The Prime Minister's Spokesperson answered questions on the Foreign Secretary, BBC, party funding, MPs' interests, Royal Mail, parliament and Wimbledon.
Asked whether the Prime Minister (PM) thinks it’s acceptable for a cabinet minister to call another MP a “stupid woman”, the Prime Minister’s Spokesperson (PMS) confirmed he had seen the reports and pointed media to the Foreign Secretary’s response. Asked whether the PM worries that the government is getting a reputation for casual sexism, the PMS replied that policies such as childcare and the single tier pension demonstrate what the government is doing for women in this country.
BBC severance pay
Asked about the PM’s view of BBC executives who signed off large payouts and whether they should still be in their jobs, the PMS said that this is a matter for the BBC to look into and they are doing that.
Asked whether negotiations on party funding would be reopened, the PMS pointed to political colleagues for a full response on this. He pointed out that the coalition agreement said it would look at this and that cross party talks have only recently failed.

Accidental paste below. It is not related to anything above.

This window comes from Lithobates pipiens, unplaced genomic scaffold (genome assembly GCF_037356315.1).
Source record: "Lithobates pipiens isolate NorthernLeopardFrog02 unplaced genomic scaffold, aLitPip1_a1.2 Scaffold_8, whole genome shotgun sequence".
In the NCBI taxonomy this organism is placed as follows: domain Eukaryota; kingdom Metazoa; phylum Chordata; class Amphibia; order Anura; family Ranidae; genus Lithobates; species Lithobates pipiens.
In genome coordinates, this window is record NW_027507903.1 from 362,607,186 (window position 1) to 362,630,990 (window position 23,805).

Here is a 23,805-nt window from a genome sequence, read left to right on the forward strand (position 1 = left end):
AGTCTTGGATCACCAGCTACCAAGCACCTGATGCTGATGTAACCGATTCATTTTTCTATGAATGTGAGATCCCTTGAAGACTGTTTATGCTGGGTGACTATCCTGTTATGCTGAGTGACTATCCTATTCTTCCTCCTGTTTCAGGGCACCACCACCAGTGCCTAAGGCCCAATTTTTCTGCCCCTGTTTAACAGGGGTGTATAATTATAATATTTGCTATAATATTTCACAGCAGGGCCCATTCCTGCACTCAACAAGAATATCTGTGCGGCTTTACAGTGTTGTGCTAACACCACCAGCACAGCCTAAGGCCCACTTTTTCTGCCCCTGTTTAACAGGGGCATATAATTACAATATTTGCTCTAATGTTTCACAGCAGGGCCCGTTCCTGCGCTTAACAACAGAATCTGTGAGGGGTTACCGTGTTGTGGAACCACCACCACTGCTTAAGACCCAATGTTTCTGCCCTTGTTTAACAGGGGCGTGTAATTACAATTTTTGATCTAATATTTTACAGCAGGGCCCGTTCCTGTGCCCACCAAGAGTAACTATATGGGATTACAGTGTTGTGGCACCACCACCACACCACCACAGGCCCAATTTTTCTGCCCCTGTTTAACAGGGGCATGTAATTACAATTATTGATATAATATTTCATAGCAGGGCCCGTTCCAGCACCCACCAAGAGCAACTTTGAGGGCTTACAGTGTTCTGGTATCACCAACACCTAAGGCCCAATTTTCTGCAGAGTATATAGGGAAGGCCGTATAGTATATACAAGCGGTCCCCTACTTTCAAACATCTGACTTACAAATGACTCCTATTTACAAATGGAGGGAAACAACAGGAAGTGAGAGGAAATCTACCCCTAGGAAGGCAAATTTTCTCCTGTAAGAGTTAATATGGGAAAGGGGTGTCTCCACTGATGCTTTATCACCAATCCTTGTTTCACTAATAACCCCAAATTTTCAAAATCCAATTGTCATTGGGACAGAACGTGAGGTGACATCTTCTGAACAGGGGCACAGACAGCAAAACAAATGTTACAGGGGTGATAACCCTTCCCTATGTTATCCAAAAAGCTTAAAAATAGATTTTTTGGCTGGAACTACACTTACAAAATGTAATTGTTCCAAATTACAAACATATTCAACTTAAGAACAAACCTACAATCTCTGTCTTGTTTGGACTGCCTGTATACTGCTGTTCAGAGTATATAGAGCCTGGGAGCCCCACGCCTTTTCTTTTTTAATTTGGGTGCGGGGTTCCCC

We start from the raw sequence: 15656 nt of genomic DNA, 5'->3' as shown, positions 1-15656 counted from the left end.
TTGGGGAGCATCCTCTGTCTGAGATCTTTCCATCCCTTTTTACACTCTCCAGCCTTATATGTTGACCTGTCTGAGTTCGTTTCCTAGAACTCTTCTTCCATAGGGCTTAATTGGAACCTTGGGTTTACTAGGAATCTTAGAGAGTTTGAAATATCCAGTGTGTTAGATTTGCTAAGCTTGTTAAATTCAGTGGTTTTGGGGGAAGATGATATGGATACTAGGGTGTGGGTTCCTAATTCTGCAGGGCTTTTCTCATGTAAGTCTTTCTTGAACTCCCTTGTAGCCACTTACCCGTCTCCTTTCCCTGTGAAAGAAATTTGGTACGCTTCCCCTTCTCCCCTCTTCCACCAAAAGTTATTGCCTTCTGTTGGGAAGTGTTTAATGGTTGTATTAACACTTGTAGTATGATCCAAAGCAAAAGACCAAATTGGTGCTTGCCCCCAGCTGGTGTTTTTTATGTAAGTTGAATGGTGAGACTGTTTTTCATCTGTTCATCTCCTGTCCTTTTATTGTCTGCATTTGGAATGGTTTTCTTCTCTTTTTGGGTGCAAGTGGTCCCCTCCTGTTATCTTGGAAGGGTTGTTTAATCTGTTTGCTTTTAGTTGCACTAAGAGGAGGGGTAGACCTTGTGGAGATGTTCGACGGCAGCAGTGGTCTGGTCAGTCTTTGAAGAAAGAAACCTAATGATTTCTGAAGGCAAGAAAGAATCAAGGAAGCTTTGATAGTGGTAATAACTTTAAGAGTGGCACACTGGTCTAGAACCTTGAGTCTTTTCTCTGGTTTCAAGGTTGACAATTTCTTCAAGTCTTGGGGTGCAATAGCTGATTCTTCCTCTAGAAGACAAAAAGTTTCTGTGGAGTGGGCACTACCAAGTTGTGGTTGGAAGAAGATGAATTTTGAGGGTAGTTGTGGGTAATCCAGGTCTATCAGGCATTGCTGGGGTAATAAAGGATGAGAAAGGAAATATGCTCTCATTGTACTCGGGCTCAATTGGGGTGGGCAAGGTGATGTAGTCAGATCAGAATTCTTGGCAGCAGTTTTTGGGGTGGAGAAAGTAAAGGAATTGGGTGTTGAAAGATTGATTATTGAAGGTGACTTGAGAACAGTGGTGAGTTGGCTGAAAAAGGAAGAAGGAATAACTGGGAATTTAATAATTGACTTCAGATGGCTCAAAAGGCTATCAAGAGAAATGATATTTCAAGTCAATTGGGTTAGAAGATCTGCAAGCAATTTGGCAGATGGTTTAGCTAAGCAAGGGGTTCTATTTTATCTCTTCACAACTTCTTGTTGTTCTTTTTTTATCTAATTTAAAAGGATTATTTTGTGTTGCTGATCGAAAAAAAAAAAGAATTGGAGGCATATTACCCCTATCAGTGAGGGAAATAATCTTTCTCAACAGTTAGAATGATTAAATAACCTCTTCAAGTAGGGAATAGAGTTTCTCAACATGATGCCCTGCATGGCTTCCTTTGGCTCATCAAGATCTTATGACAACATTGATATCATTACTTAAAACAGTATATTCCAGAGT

Asked what offer the PM is making on legislation, the PMS pointed to the PM’s words in the house. The PMS also confirmed that the lobbying bill will be published next week.
MPs’ outside interests
Asked whether it is right to interpret that the PM is happy for MPs to have outside interests, the PMS pointed to Prime Minister’s Questions, where the PM gave some examples of MPs who bring a great deal to the house through their outside experience. He also said that transparency means that constituents can see how money is earned. Pushed on the value of outside experience, the PMS said that the point about transparency is that constituents can judge for themselves.
Asked whether there are plans for a campaign on shares in Royal Mail, the PMS confirmed that the public will be able to purchase shares and that the sale story has led the media bulletins and been made clear in Parliament.
Asked whether the PM thinks behaviour in parliament needs to be calmer and whether the PM was happy to be cut off by the speaker, the PMS said that there was a robust exchange of views, as there often is, on very important issues such as healthcare, party funding and the economy.
Asked for an explanation for the PM congratulating Andy Murray as the first “player” to win Wimbledon in 77 years, the PMS explained that in the course of the PM’s enthusiasm, he used the word “player” rather than “man”.